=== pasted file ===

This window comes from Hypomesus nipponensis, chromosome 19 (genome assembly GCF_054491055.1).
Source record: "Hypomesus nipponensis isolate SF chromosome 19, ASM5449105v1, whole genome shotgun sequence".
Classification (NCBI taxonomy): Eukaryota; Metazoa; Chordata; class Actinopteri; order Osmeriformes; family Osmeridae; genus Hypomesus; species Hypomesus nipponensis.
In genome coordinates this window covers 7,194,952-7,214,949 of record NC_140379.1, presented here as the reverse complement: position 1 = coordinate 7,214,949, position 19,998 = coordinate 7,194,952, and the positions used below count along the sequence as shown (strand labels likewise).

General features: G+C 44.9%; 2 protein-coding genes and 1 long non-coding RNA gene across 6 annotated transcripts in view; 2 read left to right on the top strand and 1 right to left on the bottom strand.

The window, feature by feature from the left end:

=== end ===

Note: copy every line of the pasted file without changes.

This window comes from Hypomesus nipponensis, chromosome 19 (genome assembly GCF_054491055.1).
Source record: "Hypomesus nipponensis isolate SF chromosome 19, ASM5449105v1, whole genome shotgun sequence".
Classification (NCBI taxonomy): Eukaryota; Metazoa; Chordata; class Actinopteri; order Osmeriformes; family Osmeridae; genus Hypomesus; species Hypomesus nipponensis.
In genome coordinates this window covers 7,194,952-7,214,949 of record NC_140379.1, presented here as the reverse complement: position 1 = coordinate 7,214,949, position 19,998 = coordinate 7,194,952, and the positions used below count along the sequence as shown (strand labels likewise).

General features: G+C 44.9%; 2 protein-coding genes and 1 long non-coding RNA gene across 6 annotated transcripts in view; 2 read left to right on the top strand and 1 right to left on the bottom strand.

The window, feature by feature from the left end: